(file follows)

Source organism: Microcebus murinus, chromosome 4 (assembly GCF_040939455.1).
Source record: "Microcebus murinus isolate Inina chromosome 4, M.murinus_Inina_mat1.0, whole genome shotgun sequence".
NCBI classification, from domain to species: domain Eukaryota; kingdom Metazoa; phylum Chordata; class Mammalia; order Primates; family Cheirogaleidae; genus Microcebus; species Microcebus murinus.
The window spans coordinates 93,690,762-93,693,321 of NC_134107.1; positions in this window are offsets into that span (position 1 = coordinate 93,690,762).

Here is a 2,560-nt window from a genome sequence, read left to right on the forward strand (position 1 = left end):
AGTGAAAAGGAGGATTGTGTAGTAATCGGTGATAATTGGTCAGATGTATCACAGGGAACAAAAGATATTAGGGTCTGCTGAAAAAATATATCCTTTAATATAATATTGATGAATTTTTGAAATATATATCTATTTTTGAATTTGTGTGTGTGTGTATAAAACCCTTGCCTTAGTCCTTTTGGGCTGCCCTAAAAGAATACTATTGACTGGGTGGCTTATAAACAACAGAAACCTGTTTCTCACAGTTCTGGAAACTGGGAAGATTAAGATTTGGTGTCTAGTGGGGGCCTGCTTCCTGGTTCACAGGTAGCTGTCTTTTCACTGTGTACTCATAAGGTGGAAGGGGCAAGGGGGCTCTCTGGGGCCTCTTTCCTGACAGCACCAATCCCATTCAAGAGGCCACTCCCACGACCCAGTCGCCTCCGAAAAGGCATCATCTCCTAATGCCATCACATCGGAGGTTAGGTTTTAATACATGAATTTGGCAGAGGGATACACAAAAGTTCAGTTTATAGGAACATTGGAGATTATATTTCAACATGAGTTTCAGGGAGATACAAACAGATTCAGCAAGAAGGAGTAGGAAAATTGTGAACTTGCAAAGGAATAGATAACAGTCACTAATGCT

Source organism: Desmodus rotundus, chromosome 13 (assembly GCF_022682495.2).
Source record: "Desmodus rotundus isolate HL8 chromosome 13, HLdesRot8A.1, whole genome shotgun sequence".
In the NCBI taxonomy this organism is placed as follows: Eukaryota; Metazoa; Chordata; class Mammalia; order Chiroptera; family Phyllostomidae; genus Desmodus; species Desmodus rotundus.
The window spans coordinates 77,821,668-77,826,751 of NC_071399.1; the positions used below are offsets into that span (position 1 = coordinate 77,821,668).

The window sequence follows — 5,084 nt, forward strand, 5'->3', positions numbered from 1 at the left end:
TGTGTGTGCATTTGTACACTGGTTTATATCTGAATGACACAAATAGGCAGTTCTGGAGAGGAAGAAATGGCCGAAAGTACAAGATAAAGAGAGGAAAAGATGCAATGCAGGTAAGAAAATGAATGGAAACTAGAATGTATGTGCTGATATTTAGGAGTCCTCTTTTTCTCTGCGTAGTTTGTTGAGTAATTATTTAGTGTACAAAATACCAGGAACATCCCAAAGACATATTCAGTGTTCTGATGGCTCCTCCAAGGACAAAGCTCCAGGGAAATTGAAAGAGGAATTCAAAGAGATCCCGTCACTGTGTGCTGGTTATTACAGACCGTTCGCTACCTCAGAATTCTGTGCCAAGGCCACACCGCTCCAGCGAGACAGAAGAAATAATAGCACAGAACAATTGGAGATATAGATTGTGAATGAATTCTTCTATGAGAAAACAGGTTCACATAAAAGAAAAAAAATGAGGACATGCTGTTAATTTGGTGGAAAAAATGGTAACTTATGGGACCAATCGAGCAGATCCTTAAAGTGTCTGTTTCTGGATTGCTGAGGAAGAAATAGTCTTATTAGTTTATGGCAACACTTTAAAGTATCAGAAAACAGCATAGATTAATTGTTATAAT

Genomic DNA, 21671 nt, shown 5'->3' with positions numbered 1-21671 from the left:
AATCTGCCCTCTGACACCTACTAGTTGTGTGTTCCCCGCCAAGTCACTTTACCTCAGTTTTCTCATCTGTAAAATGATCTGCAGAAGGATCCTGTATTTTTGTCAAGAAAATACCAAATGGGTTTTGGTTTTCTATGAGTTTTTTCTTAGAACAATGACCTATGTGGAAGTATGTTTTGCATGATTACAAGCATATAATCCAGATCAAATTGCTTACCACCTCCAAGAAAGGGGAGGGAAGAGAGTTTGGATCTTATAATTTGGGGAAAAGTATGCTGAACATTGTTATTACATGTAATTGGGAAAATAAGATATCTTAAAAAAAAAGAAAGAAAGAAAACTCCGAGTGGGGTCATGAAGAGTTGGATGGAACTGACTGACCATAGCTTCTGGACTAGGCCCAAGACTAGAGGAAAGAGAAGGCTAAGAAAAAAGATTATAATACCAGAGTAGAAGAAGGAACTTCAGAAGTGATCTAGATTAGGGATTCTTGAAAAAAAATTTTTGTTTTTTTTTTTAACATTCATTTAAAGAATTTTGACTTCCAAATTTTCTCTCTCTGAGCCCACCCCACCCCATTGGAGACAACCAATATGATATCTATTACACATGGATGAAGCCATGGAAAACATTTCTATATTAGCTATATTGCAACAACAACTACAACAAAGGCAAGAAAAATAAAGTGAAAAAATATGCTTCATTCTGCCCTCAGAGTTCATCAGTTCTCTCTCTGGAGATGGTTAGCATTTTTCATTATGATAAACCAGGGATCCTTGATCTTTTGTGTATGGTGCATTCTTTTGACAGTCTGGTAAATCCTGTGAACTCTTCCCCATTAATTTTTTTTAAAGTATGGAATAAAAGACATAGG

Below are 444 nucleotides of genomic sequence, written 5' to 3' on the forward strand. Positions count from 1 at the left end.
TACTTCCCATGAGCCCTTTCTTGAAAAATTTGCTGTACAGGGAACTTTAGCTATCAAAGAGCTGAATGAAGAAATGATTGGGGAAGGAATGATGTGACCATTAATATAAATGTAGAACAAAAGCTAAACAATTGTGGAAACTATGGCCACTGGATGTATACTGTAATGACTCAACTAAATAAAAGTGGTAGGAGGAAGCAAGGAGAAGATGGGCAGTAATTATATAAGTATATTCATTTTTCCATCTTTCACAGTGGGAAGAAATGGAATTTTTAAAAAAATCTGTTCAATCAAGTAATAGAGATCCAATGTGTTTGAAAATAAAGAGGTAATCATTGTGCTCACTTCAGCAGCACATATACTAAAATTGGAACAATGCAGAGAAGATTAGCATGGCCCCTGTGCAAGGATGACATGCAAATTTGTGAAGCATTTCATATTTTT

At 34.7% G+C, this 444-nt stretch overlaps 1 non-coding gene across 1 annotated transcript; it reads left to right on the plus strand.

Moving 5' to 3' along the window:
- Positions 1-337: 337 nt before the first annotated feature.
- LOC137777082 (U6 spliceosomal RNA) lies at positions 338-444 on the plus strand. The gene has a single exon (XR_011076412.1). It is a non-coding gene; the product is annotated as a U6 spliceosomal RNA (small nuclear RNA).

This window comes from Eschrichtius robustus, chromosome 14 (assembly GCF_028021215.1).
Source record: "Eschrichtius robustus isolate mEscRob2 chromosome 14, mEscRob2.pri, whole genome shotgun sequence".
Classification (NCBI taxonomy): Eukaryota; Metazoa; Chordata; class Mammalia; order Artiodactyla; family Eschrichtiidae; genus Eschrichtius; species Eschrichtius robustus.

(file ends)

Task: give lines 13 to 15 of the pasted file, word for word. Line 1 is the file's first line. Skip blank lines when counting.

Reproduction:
Genomic DNA, 21671 nt, shown 5'->3' with positions numbered 1-21671 from the left:
AATCTGCCCTCTGACACCTACTAGTTGTGTGTTCCCCGCCAAGTCACTTTACCTCAGTTTTCTCATCTGTAAAATGATCTGCAGAAGGATCCTGTATTTTTGTCAAGAAAATACCAAATGGGTTTTGGTTTTCTATGAGTTTTTTCTTAGAACAATGACCTATGTGGAAGTATGTTTTGCATGATTACAAGCATATAATCCAGATCAAATTGCTTACCACCTCCAAGAAAGGGGAGGGAAGAGAGTTTGGATCTTATAATTTGGGGAAAAGTATGCTGAACATTGTTATTACATGTAATTGGGAAAATAAGATATCTTAAAAAAAAAGAAAGAAAGAAAACTCCGAGTGGGGTCATGAAGAGTTGGATGGAACTGACTGACCATAGCTTCTGGACTAGGCCCAAGACTAGAGGAAAGAGAAGGCTAAGAAAAAAGATTATAATACCAGAGTAGAAGAAGGAACTTCAGAAGTGATCTAGATTAGGGATTCTTGAAAAAAAATTTTTGTTTTTTTTTTTAACATTCATTTAAAGAATTTTGACTTCCAAATTTTCTCTCTCTGAGCCCACCCCACCCCATTGGAGACAACCAATATGATATCTATTACACATGGATGAAGCCATGGAAAACATTTCTATATTAGCTATATTGCAACAACAACTACAACAAAGGCAAGAAAAATAAAGTGAAAAAATATGCTTCATTCTGCCCTCAGAGTTCATCAGTTCTCTCTCTGGAGATGGTTAGCATTTTTCATTATGATAAACCAGGGATCCTTGATCTTTTGTGTATGGTGCATTCTTTTGACAGTCTGGTAAATCCTGTGAACTCTTCCCCATTAATTTTTTTTAAAGTATGGAATAAAAGACATAGG

Below are 444 nucleotides of genomic sequence, written 5' to 3' on the forward strand. Positions count from 1 at the left end.